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Virgil Kenneth Baldwin

Young American Patriots, Vol. II

West Virginia Veterans Memorial

Remember...

Virgil Kenneth Baldwin
1921-1942

"We must be the great arsenal of democracy. For us this is an emergency as serious as war itself. We must apply ourselves to our task with the same resolution, the same sense of urgency, the same spirit of patriotism and sacrifice as we would show were we at war."

Franklin D. Roosevelt, December 8, 1941

If youíll allow me, Iíd like to tell you about someone. This someone was an American youth who stood against the tide of fascism in World War II and gave his life for the country he loved. And he has plenty earned his title of one of Americaís heroes. This someoneís name is Virgil Baldwin.

Virgil Kenneth Baldwin was born on January 2, 1921, in the town of Spanishburg here in West Virginia, to Harvey Clinton Baldwin and Nancy Jane Lusk Baldwin. There, Virgil and his large family of nine brothers and sisters lived in a home in Rock, West Virginia. On Rich Creek Road, more specifically, according to 1920, 1930, and 1940 United States Federal Census listings. Virgil was the third child in a family that would eventually consist of Ruth V., Clyde V., Edrie Lucille, Hobart C., Audrey L., Ester L., Shirley Prue, Juanita, and Ralph.

Going up through school in West Virginia, Virgil was likely a typical student. He went up through the Spanishburg school system and finished up at Spanishburg High School in Mercer County. And straight out of high school, Virgil knew the path he wanted to take in his life. Just weeks after the German invasion of Poland (October 23, 1939), Virgil enlisted into the Navy, at the young age of 18.

From there, after a mere year of training from California to Pearl Harbor in Hawaii, Virgil had attained the rank of machinist second class, which, on a naval vessel, is an extremely important role. He aided and assisted with the maintenance of all the shipís mechanics, from things as simple as refrigeration to things as vital as the boatís engine. And this rank was earned by him at the age of 19.

Just a year after his enlistment, Virgil was being assigned to a ship. On October 19, 1940, Virgil arrived on board the U.S.S. Canopus, a submarine tender, that sent supplies and support to the submarines below.

When the Second World War broke out, the Canopus was put into action. Unfortunately however, the ship herself was badly damaged by heavy bombers in late December of 1941, killing six of her crew and wounding six others.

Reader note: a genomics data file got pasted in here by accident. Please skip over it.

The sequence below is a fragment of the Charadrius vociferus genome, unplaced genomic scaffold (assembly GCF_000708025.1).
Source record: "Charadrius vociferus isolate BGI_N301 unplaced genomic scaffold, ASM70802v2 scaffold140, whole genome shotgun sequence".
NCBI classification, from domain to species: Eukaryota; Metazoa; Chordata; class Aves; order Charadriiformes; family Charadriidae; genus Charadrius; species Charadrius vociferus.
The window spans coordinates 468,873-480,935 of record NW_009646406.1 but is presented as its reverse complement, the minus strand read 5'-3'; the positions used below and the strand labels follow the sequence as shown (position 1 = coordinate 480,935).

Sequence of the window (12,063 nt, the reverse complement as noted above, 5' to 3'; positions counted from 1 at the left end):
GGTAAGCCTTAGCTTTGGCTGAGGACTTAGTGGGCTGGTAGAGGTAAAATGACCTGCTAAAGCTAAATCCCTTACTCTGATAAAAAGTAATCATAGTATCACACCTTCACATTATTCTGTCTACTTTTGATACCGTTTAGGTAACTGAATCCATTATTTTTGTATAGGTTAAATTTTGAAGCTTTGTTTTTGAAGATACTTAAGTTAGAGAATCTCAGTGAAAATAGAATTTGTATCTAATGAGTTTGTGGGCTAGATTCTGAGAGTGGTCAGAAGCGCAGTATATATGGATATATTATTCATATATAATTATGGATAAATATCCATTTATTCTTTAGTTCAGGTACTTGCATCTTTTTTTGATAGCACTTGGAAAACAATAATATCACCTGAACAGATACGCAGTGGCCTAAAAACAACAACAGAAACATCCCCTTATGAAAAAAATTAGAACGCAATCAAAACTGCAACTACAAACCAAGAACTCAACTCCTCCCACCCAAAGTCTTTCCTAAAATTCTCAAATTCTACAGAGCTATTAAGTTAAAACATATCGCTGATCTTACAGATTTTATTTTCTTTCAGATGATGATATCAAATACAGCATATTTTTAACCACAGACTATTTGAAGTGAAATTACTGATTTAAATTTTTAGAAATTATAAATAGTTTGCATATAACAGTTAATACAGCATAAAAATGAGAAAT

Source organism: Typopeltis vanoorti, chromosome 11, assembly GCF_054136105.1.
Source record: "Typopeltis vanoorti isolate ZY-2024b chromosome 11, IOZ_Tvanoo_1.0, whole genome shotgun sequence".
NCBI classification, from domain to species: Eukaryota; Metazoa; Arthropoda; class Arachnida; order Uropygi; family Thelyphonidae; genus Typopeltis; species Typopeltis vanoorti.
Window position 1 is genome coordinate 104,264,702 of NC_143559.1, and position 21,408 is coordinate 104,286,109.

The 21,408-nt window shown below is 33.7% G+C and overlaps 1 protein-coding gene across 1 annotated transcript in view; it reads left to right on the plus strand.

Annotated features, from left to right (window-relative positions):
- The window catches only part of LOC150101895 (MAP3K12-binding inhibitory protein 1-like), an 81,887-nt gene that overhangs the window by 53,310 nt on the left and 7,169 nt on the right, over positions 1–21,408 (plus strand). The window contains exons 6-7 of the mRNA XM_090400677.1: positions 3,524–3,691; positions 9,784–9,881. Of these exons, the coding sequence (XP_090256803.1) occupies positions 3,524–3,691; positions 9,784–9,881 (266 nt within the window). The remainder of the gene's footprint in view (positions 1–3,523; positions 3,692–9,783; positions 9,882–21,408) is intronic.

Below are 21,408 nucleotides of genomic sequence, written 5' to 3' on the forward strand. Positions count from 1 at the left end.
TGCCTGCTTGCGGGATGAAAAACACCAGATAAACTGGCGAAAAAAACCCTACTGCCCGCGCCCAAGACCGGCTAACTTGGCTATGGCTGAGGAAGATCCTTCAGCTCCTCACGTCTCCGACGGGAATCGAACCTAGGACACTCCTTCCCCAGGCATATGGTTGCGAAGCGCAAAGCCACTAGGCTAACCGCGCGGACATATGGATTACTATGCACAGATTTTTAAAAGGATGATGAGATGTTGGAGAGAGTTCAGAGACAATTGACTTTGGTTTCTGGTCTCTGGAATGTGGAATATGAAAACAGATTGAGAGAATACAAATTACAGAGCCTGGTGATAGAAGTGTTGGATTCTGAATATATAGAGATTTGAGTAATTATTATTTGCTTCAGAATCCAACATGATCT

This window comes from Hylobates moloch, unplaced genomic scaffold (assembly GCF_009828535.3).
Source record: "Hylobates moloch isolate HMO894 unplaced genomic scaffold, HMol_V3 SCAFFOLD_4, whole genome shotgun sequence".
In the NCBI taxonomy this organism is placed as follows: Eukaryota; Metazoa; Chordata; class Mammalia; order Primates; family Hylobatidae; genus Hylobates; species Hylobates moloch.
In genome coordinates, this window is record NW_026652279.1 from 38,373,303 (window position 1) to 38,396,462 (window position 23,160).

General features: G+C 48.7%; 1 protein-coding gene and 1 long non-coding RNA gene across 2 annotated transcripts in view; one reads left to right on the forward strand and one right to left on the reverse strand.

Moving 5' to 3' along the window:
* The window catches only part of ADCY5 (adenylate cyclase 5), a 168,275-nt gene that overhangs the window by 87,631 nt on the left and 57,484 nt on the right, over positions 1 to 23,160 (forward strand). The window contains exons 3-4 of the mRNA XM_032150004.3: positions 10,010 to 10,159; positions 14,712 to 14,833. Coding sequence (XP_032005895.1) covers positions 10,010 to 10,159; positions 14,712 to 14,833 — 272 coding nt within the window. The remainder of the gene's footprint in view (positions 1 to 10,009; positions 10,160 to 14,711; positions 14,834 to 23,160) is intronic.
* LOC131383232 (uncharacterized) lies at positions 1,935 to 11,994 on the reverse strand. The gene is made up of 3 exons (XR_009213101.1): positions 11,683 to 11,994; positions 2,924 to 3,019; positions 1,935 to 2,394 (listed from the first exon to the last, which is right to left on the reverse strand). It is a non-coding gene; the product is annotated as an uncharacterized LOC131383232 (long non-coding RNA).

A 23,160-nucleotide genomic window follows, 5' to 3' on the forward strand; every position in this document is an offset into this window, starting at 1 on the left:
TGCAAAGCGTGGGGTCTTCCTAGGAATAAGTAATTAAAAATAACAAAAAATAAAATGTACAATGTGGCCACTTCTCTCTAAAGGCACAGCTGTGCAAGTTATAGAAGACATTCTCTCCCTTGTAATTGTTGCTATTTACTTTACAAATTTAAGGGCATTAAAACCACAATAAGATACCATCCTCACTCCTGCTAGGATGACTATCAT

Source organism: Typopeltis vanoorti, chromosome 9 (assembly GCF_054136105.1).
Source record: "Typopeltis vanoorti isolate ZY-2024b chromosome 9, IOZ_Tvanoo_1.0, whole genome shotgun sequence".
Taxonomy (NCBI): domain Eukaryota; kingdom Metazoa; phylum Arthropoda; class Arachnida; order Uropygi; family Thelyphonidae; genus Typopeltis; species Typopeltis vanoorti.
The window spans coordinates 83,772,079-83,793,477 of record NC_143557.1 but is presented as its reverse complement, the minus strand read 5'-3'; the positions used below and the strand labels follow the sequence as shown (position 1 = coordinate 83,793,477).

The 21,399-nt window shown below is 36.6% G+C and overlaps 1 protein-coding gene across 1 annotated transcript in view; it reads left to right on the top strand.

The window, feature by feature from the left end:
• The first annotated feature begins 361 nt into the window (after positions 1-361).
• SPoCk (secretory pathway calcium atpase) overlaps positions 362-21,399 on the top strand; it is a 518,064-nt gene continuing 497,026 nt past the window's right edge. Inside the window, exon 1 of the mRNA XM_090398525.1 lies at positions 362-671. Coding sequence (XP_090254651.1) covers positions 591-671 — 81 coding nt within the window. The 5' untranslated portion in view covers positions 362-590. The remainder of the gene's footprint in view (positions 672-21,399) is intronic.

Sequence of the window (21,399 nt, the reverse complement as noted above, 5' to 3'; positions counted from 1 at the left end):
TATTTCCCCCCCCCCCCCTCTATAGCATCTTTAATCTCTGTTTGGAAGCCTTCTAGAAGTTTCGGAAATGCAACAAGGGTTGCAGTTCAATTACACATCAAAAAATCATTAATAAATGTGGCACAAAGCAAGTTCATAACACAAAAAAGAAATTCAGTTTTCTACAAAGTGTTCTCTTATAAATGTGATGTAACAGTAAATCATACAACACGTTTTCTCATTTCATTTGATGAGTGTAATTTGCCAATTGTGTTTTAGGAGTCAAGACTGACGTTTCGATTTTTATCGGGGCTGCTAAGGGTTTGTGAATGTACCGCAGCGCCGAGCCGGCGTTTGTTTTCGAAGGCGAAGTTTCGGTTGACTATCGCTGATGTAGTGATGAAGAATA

The remaining crew, including Virgil, decided to scuttle (or destroy) the Canopus themselves rather than having the ship and all its armaments fall into Japanese hands. The crew then made their way to the nearby island of Corregidor to support troops there.

And beginning on May 5, 1942, Japanese troops, led by Major General Kureo Taniguchi, made an assault on both the islands of Bataan and Corregidor. At first, the Japanese were stopped due to the strong currents between the two islands, along with the fierce spirit of those American and Filipino troops defending the islands. However, once the Japanese slowly started arriving on the beach, the battle became one of the Japaneseís (along with the Japaneseís far superior numbers) accurate mortars versus the not-so-accurate hand grenades the U.S. used in World War II.

Machinist second class Virgil Baldwin sadly was killed on the second day of fighting, and the rest of the troops fighting at Corregidor surrendered three days later. (A more detailed account of the action at Corregidor can be found in Louis Mortonís work, The Fall of the Philippines. [See Chapter XXVII, ďThe Siege of Corregidor,Ē Web, accessed 15 June 2015.])

Virgil was deservingly awarded a Purple Heart for his bravery. Although we have no body to bury, he is remembered by inclusion on the monument at Fort McKinley in the Philippines as well as the West Virginia Veterans Memorial. It is not known whether any of Virgilís siblings are still living, but it is likely because he came from such a large family that there are nephews and nieces who honor and remember him.
Manila American Cemetery

The Wall of the Missing at Manila American Cemetery in the Philippines. Courtesy American Battle Monuments Commission

In conclusion, Virgil was a young American who, at the age of 19, was thrown into the reality of war. Iím sure he must have been terrified while he was awaiting the Japanese at Corregidor, yet he faced the enemy with pride, dignity, and honor until the very end. He was a true American hero.

Article prepared by John Thomas, George Washington High School, Advanced Placement U.S. History
May 2015

Honor...

Virgil Kenneth Baldwin

West Virginia Archives and History welcomes any additional information that can be provided about these veterans, including photographs, family names, letters and other relevant personal history.


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